Starting in September 2014, cholera cases began to increase drastically in southern Niger. Of 1,365 cases reported between the beginning of the year and 7 Oct, 739 were reported in September. Tahoua region was the most affected, with 776 cases as of 7 Oct, followed by neighboring Maradi with 353 cases. (OCHA, 14 Oct 2014)
By the end of October, the number of new cases had dropped from a peak of 246 in week 37 to 20 in week 43. The total number of cases stood at 1,666, including 59 deaths, compared to 567 cases over the same period in 2013. (UNICEF, 12 Nov 2014)
By the beginning of December, 1,750 cases, including 64 deaths, had been reported (UNICEF, 10 Dec 2014).
On 13 Dec, the Ministry of Health declared a cholera epidemic in the Diffa region, where 228 cases, including 13 deaths had been registered by 22 Dec. (OCHA, 22 Dec 2014). As of 18 Dec 2014, 96 per cent of cases (131) are within the Nigerian refugee population; and 4 per cent (six) within the host population. An IFRC DREF operation targeted 15,000 people with health and WASH interventions. (IFRC, 30 Dec 2014)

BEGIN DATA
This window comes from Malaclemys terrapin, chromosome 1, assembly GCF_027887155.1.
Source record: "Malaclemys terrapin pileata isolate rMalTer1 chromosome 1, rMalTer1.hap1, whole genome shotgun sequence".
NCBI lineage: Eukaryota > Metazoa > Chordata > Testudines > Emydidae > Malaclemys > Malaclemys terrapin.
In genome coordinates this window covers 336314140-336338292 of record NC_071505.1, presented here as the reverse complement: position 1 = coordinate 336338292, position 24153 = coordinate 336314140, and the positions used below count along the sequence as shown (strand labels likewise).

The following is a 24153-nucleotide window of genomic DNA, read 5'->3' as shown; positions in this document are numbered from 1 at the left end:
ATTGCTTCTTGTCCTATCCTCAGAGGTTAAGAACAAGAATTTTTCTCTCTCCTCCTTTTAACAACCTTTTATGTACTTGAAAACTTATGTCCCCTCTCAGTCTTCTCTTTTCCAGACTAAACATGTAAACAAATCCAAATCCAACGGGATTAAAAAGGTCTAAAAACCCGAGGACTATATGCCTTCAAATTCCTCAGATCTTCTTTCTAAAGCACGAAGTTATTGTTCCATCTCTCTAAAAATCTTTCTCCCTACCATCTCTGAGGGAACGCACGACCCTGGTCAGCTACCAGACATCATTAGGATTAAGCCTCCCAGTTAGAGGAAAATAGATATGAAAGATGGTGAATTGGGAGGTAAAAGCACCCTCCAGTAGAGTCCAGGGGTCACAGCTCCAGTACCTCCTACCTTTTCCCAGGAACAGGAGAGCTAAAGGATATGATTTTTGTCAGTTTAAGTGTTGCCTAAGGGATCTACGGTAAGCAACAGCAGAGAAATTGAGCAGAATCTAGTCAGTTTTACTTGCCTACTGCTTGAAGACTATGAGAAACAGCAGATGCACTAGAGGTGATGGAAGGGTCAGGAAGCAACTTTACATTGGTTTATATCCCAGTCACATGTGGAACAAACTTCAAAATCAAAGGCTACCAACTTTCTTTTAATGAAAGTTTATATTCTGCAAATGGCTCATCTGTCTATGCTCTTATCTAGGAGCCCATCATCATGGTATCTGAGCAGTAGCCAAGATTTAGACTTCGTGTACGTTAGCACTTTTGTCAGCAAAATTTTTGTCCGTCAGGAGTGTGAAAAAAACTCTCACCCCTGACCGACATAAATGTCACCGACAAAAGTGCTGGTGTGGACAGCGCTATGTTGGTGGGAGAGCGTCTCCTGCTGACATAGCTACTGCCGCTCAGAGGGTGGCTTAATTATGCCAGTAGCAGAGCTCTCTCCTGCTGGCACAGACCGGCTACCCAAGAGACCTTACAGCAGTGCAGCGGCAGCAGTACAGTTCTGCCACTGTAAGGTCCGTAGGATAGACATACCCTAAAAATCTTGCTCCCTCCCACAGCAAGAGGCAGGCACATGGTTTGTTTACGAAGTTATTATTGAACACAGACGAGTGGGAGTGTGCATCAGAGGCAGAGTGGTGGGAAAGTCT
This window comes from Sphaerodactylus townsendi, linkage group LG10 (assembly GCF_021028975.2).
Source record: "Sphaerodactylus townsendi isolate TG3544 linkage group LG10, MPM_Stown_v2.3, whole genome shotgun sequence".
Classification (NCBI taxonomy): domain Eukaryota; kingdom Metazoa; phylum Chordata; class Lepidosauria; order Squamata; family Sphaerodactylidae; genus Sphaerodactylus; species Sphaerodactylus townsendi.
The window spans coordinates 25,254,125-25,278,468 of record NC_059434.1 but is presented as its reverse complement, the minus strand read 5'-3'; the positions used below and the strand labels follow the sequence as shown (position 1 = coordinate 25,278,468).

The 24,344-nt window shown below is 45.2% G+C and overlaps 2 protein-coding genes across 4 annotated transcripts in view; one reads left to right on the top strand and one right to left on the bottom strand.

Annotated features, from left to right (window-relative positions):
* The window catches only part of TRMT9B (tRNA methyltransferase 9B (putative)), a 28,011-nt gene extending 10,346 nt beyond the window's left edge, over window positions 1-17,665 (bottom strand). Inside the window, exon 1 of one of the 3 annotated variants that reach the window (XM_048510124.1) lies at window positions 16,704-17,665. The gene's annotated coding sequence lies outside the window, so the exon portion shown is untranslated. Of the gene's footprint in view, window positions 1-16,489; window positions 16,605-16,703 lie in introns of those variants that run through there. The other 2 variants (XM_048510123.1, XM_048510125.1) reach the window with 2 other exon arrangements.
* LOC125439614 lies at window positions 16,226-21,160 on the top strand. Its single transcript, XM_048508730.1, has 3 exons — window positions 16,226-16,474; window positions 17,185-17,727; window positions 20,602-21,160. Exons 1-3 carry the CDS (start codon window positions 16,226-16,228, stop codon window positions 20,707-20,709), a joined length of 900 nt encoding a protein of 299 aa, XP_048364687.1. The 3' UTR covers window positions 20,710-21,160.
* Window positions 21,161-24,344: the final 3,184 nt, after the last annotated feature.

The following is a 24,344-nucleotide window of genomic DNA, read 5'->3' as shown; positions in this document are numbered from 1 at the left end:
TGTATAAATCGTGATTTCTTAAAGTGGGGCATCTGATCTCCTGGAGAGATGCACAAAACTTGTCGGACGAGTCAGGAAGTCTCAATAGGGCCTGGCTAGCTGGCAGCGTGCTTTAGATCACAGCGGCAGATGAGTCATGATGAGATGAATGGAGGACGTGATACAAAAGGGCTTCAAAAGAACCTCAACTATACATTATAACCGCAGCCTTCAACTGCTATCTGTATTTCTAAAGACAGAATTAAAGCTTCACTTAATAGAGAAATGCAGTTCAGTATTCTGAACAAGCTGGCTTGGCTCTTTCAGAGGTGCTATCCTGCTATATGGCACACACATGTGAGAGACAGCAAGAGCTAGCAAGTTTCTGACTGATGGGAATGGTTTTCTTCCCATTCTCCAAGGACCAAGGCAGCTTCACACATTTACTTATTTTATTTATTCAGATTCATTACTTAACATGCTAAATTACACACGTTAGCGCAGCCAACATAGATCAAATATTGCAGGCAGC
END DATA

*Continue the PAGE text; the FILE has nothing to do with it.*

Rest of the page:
At the end of 2014, a total of 2,059 cases had been reported. In the first 10 weeks of 2015, 51 cases, including four deaths, were reported, with no new cases since week six. (UNICEF, 27 Mar 2015) In Diffa alone, a total of 561 cholera cases had been recorded from 1 Jan 2014 to 24 Feb 2015. As of the end of March, no new cases had been reported, but cholera remains a threat due to the lack of access to clean water, as well as precarious hygiene conditions. (OCHA, 31 Mar 2015)